Facial recognition becomes the new event ticket

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The Future. Facial recognition technology is starting to be used by hospitality companies and travel authorities to make every aspect of the business more convenient for customers. But with the potential for that data to be sold to government agencies, be used in identity theft, and maybe even lead some people to be barred from entering places, facial recognition may require a legal facelift before it’s widely accepted by the general public.

Scan to enter
No ticket? There’s a face for that.

  • Airports like Miami International and Boston Logan International are using facial recognition tech as a way for flyers to keep their boarding passes and passports in their pockets at their gates and speed up immigration checks.
  • Cruise lines like Carnival and Holland America use the tech to optimize check-in, monitor disembarkment, and match cruisers with photos taken aboard the ship.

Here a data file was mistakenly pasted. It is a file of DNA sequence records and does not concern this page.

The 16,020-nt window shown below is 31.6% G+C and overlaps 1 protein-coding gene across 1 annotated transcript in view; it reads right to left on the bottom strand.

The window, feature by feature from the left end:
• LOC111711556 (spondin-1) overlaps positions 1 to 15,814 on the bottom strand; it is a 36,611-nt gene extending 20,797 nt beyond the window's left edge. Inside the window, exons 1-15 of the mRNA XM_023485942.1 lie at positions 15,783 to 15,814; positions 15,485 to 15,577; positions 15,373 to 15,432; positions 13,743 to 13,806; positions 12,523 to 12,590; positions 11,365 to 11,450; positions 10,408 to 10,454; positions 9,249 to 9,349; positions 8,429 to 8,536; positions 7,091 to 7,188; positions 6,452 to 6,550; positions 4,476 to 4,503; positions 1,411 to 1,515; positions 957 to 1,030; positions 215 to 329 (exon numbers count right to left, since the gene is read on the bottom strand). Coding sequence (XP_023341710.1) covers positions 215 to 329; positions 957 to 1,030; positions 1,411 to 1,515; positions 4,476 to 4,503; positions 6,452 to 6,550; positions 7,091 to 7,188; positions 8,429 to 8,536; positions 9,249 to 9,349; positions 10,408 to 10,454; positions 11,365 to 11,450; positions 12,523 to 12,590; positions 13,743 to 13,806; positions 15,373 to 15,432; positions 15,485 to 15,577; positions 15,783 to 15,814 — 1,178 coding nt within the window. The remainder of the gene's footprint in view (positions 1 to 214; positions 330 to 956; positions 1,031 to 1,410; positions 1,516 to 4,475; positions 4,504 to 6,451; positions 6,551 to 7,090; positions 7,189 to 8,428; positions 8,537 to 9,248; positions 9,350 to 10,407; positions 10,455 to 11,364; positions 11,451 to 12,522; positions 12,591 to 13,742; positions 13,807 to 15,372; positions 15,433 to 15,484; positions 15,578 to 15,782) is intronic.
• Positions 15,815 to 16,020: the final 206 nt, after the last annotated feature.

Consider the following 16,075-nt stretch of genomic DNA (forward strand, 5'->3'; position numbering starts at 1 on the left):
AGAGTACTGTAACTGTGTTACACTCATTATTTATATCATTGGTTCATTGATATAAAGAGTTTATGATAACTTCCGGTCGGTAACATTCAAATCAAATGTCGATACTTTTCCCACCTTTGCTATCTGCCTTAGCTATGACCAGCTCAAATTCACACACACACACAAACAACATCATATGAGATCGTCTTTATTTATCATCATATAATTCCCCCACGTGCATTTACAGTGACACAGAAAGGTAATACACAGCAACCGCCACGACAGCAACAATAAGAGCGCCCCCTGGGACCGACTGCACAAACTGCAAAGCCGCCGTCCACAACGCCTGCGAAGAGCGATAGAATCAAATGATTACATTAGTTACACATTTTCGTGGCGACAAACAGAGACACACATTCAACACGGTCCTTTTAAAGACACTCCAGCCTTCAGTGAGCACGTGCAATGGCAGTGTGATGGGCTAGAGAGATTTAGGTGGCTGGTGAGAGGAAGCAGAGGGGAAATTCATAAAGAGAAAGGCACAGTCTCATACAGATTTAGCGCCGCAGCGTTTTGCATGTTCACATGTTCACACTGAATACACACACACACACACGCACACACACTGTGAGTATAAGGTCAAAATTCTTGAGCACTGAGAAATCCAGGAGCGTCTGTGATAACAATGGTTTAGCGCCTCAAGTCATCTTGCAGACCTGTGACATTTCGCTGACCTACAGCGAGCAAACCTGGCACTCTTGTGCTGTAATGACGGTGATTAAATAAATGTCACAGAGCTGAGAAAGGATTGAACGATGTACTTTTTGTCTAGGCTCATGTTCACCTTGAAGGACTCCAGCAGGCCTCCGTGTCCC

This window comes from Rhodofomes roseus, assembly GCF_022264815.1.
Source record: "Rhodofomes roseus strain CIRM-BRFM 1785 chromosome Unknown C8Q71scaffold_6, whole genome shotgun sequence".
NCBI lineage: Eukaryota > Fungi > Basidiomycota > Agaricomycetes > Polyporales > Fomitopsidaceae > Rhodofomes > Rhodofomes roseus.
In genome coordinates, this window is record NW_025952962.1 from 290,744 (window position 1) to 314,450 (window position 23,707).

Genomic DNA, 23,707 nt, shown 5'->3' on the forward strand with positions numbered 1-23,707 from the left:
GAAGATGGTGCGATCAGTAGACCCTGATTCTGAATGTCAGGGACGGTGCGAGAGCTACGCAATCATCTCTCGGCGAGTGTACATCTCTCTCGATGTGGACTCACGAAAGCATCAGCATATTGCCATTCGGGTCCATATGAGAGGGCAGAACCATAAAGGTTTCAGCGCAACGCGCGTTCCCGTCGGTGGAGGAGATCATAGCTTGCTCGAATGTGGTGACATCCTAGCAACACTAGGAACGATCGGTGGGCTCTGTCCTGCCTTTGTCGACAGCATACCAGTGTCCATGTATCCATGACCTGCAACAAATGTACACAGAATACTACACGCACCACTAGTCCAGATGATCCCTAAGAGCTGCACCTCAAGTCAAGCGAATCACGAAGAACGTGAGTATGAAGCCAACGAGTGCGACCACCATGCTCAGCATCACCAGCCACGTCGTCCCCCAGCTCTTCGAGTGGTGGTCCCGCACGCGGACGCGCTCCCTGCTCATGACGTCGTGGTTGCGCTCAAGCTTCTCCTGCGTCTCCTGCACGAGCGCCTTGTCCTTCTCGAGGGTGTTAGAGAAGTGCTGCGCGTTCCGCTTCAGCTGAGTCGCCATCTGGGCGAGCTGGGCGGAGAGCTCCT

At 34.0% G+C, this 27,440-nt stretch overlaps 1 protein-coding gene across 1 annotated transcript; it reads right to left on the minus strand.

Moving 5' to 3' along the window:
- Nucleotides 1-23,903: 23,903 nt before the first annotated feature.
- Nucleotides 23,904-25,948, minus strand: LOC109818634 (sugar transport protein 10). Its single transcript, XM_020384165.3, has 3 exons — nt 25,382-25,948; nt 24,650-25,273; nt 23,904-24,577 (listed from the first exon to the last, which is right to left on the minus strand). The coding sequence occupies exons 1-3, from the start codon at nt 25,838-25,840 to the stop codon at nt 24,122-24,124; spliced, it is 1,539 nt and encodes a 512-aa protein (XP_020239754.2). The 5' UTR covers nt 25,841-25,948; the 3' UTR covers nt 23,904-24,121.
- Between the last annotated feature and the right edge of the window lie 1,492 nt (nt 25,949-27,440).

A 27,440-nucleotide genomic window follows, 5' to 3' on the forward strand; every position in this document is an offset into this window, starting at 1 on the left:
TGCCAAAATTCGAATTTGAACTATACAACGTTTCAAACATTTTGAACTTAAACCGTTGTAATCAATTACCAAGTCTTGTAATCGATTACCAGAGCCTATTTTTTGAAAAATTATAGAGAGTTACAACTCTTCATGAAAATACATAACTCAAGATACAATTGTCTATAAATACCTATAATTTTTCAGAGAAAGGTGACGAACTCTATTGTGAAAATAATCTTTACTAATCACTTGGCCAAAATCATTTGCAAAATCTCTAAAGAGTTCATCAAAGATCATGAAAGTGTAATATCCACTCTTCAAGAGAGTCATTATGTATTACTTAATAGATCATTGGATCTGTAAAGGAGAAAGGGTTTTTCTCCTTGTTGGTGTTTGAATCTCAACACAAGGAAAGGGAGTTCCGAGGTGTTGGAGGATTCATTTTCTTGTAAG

• Theme parks in Abu Dhabi, like Warner Bros. World and Ferrari World, let visitors use their faces to purchase souvenirs and food by connecting their biometric data to their credit cards. (Disney World tested something similar.)
  • Hotel chains like Marriott are testing the tech in China to speed up the check-in process, while Club Med uses it to send guests daily photo streams from photographers that continually roam the property.

While the tech might make all these things more convenient, they also come with a lot of security risks and potential privacy abuses, especially since there’s no federal law yet governing the use of these systems (some state ones exist, though).

Some companies try to assuage customers by giving opt-out choices and promising all biometric data is deleted at the end of a stay (or each day) or faces are blurred in shared photo streams if individuals don’t consent. 

But are those assurances enough to turn your selfie into an all-access pass? No one wants to get caught in a Minority Report.

David Vendrell

Born and raised a stone’s-throw away from the Everglades, David left the Florida swamp for the California desert. Over-caffeinated, he stares at his computer too long either writing the TFP newsletter or screenplays. He is repped by Anonymous Content.


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